“We had a hunch people would enjoy this experiment,” says Chrissie Arnold, who leads Future of Work Programs for the Workforce Lab team. “But pretty much right away, it was clear from the energy and conversation in the channel that the benefits were going to go way beyond what we had expected. And once we got the final results back, the quantitative and qualitative feedback was off the charts!”

Break-taking by the numbers

  • Many more people took breaks: 65% growth in number of people taking “true breaks” (from 48% to 78% of respondents)
  • Comfort level with taking breaks increased significantly: 58% growth in number of people saying they were comfortable taking breaks (from 38% to 60% of respondents)
  • Workplace experience scores rose dramatically: Productivity scores increased by 21%; Work-life balance scores increased by 73%; Ability to manage stress scores increased by 2.3x (230%); Ability to focus on work scores increased by 92%; Overall satisfaction at work scores increased 63%

While scores rose most among people who regularly took breaks, they also rose among less active break-takers. This indicated that participants experienced some benefit simply from joining in the experiment, even if they were not able to take daily breaks.

Participant feedback

Workforce Lab Breaktaking Qualitative feedback

Key takeaways from Slack’s break-taking experiment

–  The stigma around break-taking is deeply ingrained. There’s a reason that 50% of desk workers don’t take breaks. De-prioritizing downtime is a common and universal problem — even at companies with great work-life balance.

– Valuing downtime is not inherent. It’s a learned skill that must be continually reinforced. Many desk-workers hold a misconception that breaks cut against work and do not understand that break-taking is a productivity multiplier. Helping people see the value of break-taking and making them feel safe to take breaks is a mindset change that requires continuous reinforcement.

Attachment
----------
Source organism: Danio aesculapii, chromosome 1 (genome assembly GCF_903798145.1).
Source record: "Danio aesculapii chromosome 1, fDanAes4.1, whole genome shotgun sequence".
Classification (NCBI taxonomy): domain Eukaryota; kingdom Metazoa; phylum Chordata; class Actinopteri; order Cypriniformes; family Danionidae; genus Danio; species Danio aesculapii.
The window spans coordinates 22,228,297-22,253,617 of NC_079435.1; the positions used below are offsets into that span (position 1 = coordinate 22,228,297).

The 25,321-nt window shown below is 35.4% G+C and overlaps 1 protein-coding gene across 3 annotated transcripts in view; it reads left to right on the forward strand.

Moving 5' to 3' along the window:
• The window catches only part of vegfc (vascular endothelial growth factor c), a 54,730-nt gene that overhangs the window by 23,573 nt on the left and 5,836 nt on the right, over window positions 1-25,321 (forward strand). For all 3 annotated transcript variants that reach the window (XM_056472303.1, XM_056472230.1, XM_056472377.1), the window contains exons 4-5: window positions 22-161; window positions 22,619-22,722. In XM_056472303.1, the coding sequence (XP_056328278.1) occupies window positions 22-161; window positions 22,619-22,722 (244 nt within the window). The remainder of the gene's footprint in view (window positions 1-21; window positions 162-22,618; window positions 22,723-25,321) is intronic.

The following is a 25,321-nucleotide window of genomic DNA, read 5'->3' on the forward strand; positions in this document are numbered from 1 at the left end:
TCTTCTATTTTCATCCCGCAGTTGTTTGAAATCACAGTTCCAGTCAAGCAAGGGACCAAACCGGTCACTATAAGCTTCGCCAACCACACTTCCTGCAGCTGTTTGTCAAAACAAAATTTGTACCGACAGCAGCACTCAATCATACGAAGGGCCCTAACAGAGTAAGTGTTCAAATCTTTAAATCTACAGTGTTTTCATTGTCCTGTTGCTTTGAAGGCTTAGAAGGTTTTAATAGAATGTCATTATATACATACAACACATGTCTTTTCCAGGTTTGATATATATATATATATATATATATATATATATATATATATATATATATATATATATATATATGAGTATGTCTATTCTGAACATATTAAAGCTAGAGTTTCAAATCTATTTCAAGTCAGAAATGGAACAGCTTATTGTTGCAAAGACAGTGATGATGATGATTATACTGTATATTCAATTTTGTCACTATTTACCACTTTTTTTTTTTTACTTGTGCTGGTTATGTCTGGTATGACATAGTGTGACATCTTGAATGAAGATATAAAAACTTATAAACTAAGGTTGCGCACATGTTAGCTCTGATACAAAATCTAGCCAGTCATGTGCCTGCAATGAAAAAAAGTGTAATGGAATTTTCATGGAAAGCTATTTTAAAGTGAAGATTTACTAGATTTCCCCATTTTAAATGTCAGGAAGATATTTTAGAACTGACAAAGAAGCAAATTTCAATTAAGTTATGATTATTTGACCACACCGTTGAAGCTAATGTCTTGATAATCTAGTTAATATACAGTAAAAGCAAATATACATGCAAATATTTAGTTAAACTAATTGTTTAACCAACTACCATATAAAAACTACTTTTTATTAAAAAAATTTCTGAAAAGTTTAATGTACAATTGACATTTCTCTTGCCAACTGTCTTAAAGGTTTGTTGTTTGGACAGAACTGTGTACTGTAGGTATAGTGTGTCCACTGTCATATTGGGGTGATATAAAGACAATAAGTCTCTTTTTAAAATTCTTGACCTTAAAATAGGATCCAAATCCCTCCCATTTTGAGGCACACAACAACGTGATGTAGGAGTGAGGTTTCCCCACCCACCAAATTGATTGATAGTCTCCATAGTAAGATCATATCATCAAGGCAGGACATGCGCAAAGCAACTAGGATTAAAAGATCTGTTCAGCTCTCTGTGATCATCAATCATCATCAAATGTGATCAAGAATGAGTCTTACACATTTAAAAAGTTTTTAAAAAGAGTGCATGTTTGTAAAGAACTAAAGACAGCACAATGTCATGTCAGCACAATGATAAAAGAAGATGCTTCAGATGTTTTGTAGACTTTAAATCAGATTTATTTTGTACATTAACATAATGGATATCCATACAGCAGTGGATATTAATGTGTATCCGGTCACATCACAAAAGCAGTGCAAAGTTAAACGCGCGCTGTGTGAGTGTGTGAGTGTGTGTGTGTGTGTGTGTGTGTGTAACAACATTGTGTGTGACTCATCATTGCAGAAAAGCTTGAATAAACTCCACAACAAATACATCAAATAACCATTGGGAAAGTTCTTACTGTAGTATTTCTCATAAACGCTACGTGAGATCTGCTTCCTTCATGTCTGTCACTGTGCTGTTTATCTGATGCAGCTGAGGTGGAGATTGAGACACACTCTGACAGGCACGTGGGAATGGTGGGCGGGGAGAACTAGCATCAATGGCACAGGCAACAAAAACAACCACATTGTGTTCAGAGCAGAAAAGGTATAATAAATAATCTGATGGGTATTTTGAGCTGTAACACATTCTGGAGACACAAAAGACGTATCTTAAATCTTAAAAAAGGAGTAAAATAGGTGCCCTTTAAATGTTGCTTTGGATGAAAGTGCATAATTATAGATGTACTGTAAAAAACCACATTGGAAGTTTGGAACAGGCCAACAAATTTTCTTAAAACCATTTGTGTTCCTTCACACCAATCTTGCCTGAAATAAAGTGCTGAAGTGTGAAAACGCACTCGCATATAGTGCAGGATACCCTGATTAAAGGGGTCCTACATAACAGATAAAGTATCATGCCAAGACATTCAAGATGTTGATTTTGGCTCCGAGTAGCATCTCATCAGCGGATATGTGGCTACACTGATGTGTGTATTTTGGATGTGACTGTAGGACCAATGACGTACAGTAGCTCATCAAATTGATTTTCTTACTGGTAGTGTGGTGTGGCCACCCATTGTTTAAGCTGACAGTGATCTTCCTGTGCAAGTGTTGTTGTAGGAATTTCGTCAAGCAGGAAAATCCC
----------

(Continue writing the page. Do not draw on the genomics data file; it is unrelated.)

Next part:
Leadership support is key. Leaders must model and normalize healthy break-taking habits. Managers should be transparent with their teams about when they’re taking breaks, and regularly encourage their direct reports to take breaks. Updating your status with a break-taking emoji and message is a great start!

–  There’s no one size fits all – different teams will find it easier or harder to take breaks. Some roles are more reactive and time-bound than others, and for those positions, it can feel nearly impossible to find the time to step away. For example, at Slack, the customer experience team is continually fielding in-bound customer support requests. This speaks to the value of setting Team Level Agreements to explicitly carve-out means for every person in every role to get a daily break.

–  Experimenting with making work better supercharges “weak ties” across a company. The act of coming together to tackle a problem has attendant benefits that go beyond the problem itself. “One of the nicest outcomes of the break-taking experiment was that we all got to meet people across Slack that we wouldn’t have crossed paths with otherwise,” says Workforce Lab researcher Lucas Puente. “There was so much energy and excitement on the channel, and you could see that reflected in participants’ scores as well as the comments they shared — so much good vibes!”